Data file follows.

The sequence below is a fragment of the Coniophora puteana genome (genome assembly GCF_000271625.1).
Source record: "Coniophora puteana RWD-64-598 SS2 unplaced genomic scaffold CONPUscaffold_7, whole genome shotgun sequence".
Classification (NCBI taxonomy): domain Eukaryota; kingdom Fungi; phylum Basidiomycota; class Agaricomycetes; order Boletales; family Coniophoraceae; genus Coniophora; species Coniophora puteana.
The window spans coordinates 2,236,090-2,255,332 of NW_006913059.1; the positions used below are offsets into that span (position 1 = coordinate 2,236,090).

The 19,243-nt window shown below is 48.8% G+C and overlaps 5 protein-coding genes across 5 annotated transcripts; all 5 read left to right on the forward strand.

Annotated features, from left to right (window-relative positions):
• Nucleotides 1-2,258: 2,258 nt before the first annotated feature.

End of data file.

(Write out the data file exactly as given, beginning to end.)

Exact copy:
The sequence below is a fragment of the Coniophora puteana genome (genome assembly GCF_000271625.1).
Source record: "Coniophora puteana RWD-64-598 SS2 unplaced genomic scaffold CONPUscaffold_7, whole genome shotgun sequence".
Classification (NCBI taxonomy): domain Eukaryota; kingdom Fungi; phylum Basidiomycota; class Agaricomycetes; order Boletales; family Coniophoraceae; genus Coniophora; species Coniophora puteana.
The window spans coordinates 2,236,090-2,255,332 of NW_006913059.1; the positions used below are offsets into that span (position 1 = coordinate 2,236,090).

The 19,243-nt window shown below is 48.8% G+C and overlaps 5 protein-coding genes across 5 annotated transcripts; all 5 read left to right on the forward strand.

Annotated features, from left to right (window-relative positions):
• Nucleotides 1-2,258: 2,258 nt before the first annotated feature.